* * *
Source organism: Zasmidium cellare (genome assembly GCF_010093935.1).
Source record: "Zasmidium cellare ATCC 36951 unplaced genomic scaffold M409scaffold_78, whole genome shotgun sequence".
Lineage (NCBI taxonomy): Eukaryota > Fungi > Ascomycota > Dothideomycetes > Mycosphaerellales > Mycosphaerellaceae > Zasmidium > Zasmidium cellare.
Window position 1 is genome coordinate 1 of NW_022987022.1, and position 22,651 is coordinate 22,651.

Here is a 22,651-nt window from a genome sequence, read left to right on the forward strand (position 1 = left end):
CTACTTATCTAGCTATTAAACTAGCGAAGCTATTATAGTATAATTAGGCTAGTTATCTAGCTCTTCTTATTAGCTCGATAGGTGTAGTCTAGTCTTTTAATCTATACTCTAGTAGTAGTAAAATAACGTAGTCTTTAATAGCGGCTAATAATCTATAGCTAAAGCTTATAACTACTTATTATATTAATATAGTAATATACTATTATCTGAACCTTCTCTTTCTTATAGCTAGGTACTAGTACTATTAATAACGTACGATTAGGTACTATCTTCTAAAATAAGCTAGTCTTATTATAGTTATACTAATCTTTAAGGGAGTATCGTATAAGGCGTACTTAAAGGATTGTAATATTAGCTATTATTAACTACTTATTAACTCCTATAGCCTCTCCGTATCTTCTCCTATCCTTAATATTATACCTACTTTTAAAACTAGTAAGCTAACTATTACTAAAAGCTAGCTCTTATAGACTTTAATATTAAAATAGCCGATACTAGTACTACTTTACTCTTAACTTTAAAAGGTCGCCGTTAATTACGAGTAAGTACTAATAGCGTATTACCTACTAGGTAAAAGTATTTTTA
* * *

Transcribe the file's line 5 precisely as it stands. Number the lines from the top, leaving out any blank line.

Here is a 22,651-nt window from a genome sequence, read left to right on the forward strand (position 1 = left end):